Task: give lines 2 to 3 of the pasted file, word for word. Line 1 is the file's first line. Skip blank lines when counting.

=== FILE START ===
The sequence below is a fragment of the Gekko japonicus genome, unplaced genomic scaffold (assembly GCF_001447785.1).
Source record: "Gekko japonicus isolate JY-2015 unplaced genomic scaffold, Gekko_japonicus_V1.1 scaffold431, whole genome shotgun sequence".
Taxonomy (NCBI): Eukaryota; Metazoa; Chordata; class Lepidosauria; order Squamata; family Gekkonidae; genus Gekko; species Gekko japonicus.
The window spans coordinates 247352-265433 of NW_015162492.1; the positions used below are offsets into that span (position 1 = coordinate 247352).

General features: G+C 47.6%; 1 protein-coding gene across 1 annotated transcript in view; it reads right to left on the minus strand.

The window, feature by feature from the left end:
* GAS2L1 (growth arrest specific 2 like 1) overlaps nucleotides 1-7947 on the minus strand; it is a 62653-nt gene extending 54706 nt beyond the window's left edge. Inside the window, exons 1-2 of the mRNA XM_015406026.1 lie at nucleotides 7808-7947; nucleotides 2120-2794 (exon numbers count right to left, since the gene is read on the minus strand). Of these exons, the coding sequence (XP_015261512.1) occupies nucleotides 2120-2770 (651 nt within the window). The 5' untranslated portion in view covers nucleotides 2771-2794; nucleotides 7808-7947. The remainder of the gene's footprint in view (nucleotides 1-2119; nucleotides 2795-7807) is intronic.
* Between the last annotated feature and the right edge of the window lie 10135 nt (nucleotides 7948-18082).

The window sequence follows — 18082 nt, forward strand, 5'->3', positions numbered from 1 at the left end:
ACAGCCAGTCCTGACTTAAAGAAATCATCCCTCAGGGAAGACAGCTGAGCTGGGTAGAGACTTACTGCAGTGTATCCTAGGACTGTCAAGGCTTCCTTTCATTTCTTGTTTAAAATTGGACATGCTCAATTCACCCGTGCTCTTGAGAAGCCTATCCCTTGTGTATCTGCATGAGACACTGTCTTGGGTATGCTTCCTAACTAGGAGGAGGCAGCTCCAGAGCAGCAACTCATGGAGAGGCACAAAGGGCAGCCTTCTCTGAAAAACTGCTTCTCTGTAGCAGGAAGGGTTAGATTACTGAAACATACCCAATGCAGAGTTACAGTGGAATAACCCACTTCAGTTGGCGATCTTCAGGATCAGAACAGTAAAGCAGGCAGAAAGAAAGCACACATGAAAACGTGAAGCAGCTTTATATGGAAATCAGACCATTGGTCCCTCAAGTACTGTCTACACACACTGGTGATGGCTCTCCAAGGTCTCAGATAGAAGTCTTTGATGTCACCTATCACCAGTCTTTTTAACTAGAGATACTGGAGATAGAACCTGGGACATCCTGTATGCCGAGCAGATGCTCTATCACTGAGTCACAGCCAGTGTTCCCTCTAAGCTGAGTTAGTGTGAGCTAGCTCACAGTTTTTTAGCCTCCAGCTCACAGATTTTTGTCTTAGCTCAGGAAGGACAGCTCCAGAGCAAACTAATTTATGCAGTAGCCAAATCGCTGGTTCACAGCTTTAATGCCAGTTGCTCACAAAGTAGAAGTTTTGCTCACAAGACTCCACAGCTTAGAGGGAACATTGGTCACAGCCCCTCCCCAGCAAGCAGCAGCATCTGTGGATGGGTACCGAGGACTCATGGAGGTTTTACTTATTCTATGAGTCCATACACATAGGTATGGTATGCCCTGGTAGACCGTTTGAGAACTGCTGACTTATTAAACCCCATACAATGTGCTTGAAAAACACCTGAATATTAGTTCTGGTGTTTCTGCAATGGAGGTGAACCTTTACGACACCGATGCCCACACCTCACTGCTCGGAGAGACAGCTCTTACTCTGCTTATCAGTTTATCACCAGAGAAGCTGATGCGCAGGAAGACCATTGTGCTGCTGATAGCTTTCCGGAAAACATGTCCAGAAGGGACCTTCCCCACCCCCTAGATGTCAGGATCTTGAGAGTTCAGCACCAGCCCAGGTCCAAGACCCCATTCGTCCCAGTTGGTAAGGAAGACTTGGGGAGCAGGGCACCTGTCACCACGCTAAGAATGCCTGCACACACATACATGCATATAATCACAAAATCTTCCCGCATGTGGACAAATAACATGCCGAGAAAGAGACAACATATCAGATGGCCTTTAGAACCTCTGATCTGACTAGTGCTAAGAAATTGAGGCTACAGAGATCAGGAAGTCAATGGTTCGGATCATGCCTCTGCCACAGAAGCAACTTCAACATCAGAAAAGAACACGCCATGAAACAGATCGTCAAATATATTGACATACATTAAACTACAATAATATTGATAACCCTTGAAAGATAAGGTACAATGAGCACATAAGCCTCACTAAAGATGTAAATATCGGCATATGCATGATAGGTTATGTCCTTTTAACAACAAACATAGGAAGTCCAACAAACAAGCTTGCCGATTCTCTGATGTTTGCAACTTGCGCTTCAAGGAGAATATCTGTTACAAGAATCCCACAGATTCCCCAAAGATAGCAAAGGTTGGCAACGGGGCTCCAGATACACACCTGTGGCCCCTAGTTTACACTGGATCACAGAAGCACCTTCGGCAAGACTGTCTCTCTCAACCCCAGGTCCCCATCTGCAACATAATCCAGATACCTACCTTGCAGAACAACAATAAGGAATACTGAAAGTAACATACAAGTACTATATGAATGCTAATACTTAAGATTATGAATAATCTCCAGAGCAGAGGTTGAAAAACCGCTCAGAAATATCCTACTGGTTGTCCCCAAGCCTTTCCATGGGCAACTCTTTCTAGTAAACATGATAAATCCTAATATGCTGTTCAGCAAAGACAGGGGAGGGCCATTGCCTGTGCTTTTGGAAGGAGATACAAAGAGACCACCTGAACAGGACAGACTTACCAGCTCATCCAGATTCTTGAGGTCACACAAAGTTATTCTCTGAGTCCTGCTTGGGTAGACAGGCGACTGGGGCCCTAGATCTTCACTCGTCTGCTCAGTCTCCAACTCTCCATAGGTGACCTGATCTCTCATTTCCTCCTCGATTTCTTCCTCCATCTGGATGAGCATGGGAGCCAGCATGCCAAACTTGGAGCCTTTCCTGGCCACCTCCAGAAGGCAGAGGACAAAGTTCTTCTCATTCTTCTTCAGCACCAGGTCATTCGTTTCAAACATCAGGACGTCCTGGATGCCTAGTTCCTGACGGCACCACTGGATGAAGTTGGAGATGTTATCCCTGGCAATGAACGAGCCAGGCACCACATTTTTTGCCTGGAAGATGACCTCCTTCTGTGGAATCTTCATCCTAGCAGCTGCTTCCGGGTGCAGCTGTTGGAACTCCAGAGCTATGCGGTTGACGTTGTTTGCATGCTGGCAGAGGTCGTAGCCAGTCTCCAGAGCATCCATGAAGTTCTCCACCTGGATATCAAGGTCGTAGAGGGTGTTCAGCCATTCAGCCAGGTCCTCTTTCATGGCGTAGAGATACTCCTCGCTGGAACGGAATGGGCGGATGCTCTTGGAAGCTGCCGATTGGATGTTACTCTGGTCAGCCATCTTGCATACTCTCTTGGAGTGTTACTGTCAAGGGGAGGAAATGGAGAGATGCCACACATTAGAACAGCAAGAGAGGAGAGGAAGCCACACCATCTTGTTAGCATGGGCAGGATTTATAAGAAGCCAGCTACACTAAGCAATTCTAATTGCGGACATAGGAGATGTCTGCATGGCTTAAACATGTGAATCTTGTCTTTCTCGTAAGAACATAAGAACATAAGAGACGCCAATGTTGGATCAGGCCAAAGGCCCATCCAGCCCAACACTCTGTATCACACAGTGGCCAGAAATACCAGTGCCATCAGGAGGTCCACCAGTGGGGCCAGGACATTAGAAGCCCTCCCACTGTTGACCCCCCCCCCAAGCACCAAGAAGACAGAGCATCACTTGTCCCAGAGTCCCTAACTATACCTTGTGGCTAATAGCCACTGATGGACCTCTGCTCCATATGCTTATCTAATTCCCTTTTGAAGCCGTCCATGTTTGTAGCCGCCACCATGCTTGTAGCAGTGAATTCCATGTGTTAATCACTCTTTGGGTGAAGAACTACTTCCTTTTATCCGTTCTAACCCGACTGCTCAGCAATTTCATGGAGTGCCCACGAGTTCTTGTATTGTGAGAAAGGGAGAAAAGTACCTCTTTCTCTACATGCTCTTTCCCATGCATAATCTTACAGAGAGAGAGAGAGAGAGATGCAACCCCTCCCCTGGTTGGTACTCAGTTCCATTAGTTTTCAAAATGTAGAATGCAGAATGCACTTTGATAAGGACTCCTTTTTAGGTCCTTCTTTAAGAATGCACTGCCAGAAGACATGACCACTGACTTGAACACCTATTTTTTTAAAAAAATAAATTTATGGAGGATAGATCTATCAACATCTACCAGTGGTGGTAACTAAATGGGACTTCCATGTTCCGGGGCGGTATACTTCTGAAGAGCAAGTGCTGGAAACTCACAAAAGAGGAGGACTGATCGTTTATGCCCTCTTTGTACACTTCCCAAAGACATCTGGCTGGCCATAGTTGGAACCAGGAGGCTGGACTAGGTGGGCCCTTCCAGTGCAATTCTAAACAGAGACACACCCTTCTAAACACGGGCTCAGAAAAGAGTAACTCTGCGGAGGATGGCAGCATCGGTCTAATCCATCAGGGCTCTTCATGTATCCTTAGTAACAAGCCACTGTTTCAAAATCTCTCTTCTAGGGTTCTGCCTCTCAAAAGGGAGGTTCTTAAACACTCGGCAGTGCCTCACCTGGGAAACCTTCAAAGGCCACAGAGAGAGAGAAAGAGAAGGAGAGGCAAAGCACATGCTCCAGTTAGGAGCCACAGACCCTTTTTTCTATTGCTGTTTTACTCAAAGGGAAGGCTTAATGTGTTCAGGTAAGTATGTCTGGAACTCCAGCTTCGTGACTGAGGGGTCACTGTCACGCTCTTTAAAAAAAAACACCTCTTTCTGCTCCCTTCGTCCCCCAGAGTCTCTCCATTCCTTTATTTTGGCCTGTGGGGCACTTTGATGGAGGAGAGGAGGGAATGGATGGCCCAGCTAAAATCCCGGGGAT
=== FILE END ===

Source record: "Gekko japonicus isolate JY-2015 unplaced genomic scaffold, Gekko_japonicus_V1.1 scaffold431, whole genome shotgun sequence".
Taxonomy (NCBI): Eukaryota; Metazoa; Chordata; class Lepidosauria; order Squamata; family Gekkonidae; genus Gekko; species Gekko japonicus.